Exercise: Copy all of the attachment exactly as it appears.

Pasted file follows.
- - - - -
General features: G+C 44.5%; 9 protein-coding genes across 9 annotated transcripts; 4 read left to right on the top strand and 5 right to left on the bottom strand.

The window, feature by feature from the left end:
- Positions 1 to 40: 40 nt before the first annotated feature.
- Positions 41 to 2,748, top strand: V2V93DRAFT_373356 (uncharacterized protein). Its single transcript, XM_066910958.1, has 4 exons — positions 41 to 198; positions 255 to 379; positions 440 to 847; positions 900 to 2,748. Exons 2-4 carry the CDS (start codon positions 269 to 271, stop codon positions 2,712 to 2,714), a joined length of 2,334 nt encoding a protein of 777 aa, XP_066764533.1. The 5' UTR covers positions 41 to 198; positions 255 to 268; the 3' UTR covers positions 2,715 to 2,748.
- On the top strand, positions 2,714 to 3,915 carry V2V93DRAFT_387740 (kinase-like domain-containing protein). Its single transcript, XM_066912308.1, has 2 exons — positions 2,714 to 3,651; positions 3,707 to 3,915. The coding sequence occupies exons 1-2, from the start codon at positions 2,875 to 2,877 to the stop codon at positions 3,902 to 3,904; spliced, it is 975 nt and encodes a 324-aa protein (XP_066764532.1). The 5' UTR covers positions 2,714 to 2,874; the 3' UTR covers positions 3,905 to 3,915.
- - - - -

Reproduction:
General features: G+C 44.5%; 9 protein-coding genes across 9 annotated transcripts; 4 read left to right on the top strand and 5 right to left on the bottom strand.

The window, feature by feature from the left end:
- Positions 1 to 40: 40 nt before the first annotated feature.
- Positions 41 to 2,748, top strand: V2V93DRAFT_373356 (uncharacterized protein). Its single transcript, XM_066910958.1, has 4 exons — positions 41 to 198; positions 255 to 379; positions 440 to 847; positions 900 to 2,748. Exons 2-4 carry the CDS (start codon positions 269 to 271, stop codon positions 2,712 to 2,714), a joined length of 2,334 nt encoding a protein of 777 aa, XP_066764533.1. The 5' UTR covers positions 41 to 198; positions 255 to 268; the 3' UTR covers positions 2,715 to 2,748.
- On the top strand, positions 2,714 to 3,915 carry V2V93DRAFT_387740 (kinase-like domain-containing protein). Its single transcript, XM_066912308.1, has 2 exons — positions 2,714 to 3,651; positions 3,707 to 3,915. The coding sequence occupies exons 1-2, from the start codon at positions 2,875 to 2,877 to the stop codon at positions 3,902 to 3,904; spliced, it is 975 nt and encodes a 324-aa protein (XP_066764532.1). The 5' UTR covers positions 2,714 to 2,874; the 3' UTR covers positions 3,905 to 3,915.